The groundwork for this pivot should have been laid when Mr. Linton was chief executive.

What is undeniable is that, when he was in charge, he wasn’t content with simply running a Canadian business. He had dreams of global domination. Under his leadership, the company made investments in over a dozen countries. This vision was central to Canopy’s appeal: If cannabis legalization swept across the globe, it would arguably be the best situated to capitalize.

But cannabis bans weren’t so quick to disappear. Spreading the money left Canopy looking like a sprawling octopus, miles from water.

The walls closed in on Mr. Linton after Canopy reported a $323-million fourth-quarter loss in June, 2019, four times larger than analysts’ expectations. By then it was clear the international bets would take years to pay off, and that Canada’s cannabis experiment had gotten off to a slow start.

Six months after legalization there were major supply-chain issues and weak sales across the industry. Investors may not have cared about profits in the early days, but eventually they did. Mr. Linton was fired in July, 2019.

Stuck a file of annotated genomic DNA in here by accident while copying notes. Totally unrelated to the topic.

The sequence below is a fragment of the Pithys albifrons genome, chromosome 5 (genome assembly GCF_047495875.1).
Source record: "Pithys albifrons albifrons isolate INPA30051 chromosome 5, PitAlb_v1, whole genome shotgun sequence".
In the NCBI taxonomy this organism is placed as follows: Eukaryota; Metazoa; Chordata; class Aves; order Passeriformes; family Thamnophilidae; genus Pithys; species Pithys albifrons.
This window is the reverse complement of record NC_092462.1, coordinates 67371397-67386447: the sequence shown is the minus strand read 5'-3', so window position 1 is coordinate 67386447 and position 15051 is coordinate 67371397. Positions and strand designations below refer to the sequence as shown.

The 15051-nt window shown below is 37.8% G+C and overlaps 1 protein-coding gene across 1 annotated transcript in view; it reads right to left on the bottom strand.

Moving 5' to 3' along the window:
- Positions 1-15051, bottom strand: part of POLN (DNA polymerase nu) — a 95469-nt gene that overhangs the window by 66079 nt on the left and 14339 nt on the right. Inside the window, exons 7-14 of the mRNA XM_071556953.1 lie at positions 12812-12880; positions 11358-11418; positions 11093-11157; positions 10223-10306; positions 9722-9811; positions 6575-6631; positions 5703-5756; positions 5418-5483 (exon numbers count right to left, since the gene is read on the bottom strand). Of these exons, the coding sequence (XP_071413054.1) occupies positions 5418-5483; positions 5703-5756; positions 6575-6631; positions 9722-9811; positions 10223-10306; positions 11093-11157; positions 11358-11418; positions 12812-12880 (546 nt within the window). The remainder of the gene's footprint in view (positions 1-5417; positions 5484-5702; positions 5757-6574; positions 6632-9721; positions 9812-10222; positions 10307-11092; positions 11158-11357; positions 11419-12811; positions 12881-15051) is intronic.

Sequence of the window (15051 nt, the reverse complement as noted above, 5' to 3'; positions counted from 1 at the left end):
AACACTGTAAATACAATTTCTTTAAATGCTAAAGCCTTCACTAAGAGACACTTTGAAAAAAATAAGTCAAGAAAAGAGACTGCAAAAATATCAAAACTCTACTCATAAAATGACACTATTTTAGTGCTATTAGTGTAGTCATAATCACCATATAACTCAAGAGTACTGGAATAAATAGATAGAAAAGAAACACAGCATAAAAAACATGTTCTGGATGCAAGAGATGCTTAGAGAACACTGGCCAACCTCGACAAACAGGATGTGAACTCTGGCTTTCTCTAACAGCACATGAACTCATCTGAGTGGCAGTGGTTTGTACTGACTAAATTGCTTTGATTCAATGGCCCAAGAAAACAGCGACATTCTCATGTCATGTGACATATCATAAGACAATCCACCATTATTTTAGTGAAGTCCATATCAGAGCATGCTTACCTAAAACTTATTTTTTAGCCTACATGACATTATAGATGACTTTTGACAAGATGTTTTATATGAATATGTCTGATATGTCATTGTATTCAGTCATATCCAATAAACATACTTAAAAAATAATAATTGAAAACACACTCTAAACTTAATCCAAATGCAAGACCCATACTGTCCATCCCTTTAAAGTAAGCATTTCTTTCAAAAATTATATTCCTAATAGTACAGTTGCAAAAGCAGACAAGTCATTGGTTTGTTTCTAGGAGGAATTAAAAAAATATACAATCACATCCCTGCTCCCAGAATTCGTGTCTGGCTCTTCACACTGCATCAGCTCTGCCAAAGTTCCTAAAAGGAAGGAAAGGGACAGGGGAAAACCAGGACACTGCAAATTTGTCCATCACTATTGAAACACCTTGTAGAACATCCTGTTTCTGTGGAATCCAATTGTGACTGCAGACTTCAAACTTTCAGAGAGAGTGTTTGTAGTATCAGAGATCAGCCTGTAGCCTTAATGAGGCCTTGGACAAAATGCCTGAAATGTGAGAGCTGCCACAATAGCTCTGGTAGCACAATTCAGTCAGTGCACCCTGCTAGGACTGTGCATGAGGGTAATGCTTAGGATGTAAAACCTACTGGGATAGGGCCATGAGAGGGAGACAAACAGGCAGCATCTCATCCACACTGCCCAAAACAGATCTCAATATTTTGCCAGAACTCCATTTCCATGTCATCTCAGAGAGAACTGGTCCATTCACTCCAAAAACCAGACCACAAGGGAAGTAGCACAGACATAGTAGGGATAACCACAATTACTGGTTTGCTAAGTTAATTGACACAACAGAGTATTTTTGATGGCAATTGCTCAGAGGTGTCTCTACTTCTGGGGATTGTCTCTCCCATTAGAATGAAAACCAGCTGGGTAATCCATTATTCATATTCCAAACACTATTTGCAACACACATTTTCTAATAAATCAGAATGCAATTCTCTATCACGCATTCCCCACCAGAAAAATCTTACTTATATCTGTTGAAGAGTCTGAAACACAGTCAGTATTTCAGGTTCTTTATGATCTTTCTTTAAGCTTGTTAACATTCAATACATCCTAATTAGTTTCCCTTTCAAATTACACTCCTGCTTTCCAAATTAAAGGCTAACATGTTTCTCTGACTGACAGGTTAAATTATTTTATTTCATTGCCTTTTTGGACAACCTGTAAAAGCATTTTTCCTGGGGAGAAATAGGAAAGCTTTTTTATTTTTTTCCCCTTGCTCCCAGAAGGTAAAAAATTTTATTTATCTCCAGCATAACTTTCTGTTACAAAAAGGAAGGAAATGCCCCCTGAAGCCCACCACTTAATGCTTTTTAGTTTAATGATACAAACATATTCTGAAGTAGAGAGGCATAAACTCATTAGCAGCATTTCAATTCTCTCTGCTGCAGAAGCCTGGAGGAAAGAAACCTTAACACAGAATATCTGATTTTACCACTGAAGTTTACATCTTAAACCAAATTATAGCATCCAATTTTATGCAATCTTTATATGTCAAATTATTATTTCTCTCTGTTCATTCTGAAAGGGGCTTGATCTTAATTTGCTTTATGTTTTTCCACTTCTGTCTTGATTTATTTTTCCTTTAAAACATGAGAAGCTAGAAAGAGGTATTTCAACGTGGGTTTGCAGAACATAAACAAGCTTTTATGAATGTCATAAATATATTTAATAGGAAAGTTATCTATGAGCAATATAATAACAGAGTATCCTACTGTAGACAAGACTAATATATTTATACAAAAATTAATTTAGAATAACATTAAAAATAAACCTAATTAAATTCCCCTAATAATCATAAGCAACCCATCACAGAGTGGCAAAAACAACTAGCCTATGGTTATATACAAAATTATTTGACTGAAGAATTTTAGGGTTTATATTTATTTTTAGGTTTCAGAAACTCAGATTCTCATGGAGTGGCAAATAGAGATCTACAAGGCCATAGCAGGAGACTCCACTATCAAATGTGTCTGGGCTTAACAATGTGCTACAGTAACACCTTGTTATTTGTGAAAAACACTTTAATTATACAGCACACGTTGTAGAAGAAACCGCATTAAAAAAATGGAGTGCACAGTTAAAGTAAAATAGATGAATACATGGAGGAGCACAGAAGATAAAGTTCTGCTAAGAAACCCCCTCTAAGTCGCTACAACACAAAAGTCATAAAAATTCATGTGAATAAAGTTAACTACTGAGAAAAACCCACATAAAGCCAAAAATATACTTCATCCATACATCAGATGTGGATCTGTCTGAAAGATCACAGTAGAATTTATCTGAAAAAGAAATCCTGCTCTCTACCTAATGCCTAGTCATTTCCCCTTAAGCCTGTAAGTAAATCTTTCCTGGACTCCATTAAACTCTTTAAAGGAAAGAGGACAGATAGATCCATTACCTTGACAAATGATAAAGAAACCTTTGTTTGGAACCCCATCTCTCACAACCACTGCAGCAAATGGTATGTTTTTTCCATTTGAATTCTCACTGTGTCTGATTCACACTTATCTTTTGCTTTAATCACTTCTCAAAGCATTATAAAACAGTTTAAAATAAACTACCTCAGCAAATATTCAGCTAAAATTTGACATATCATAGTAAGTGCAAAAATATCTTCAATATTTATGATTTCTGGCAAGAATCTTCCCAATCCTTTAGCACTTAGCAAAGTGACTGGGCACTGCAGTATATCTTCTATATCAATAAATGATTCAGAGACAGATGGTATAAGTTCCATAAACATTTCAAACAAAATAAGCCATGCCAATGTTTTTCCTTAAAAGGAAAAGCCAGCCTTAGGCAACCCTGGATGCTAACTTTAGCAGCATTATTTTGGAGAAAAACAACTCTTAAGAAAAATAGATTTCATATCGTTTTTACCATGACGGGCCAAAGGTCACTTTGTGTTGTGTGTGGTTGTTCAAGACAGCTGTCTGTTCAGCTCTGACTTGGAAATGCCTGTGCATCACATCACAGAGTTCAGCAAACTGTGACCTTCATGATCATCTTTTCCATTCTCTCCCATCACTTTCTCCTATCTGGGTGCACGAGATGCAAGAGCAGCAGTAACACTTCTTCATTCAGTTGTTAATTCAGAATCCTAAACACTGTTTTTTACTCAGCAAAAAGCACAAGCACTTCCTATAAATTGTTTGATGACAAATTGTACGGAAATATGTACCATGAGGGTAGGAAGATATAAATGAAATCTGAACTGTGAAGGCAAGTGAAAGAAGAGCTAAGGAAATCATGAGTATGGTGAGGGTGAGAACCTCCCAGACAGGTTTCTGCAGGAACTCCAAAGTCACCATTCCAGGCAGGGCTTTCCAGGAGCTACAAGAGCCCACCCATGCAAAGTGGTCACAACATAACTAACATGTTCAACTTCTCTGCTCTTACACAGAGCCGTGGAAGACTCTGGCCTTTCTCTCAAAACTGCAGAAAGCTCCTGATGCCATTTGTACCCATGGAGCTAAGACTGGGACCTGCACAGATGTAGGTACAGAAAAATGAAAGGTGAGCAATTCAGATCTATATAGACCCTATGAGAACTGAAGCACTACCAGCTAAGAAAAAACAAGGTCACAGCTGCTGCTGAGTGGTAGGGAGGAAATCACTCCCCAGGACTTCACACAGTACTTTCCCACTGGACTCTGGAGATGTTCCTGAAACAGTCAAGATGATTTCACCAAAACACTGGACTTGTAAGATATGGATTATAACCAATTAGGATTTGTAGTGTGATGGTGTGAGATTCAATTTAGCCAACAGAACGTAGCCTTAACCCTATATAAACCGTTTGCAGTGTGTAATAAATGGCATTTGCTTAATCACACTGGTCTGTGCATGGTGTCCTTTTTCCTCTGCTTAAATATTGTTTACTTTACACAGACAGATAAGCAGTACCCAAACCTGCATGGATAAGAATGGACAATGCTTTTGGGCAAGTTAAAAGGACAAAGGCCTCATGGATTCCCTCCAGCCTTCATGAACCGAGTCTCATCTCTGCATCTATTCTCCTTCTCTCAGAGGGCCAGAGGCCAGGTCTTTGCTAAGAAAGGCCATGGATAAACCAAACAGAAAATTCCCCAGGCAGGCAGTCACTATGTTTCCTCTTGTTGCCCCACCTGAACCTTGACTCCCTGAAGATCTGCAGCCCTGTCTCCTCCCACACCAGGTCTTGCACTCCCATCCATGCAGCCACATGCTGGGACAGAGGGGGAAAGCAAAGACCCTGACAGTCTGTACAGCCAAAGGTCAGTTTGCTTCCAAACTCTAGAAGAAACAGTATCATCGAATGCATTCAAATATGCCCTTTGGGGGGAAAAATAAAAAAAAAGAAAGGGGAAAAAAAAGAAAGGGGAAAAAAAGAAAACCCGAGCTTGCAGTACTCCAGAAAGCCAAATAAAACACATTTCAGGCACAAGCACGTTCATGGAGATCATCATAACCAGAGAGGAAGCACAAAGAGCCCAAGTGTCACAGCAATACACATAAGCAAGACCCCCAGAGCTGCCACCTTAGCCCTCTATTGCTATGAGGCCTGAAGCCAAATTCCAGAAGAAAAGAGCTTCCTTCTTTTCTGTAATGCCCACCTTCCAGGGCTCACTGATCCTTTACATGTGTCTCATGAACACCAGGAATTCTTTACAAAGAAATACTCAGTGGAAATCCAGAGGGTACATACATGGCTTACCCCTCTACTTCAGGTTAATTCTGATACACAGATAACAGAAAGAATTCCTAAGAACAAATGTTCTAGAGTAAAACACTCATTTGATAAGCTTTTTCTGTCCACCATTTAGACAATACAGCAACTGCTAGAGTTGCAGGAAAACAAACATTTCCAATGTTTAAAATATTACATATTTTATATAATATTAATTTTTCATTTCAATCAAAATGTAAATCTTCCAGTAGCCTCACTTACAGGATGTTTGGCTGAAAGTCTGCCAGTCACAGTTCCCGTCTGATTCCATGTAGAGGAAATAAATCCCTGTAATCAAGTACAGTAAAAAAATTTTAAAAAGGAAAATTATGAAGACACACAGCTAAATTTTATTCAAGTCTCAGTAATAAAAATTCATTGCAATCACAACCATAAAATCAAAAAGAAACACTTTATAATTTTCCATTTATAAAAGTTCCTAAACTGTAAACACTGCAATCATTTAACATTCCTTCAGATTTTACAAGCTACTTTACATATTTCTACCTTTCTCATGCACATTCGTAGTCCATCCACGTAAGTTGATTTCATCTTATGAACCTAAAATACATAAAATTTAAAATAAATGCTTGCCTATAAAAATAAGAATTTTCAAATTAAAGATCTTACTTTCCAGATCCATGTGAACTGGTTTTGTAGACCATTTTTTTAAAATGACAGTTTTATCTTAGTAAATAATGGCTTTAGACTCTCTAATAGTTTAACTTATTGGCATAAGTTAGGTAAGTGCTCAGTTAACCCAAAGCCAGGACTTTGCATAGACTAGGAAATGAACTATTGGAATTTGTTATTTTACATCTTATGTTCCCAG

To this day, he doesn’t regret his strategy. He argues that success comes only from expanding and innovating. “I could have been profitable in year three, but you know what? By year four you would have been irrelevant,” he said in an interview. The industry was evolving so quickly that he worried about thinking too small and quickly getting eclipsed. So he dreamed big. “This platform was not built to be a corner participant in a small segment of the market.”

Canopy declined to comment for this story because the company reports earnings this week, but the current management team – and Constellation – have often implicitly suggested that Mr. Linton should bear the brunt of the blame. The way they frame it, Canopy has spent the past three years slashing costs Mr. Linton approved.

But Constellation was well aware of what Mr. Linton was up to. When the American company bought its first, smaller stake in Canopy in 2017, it wasn’t solely a passive investment – Canopy referred to it as a “strategic relationship,” with Constellation providing support on consumer analytics, market trending, marketing and brand development. A year later, they doubled down with that $5-billion cheque.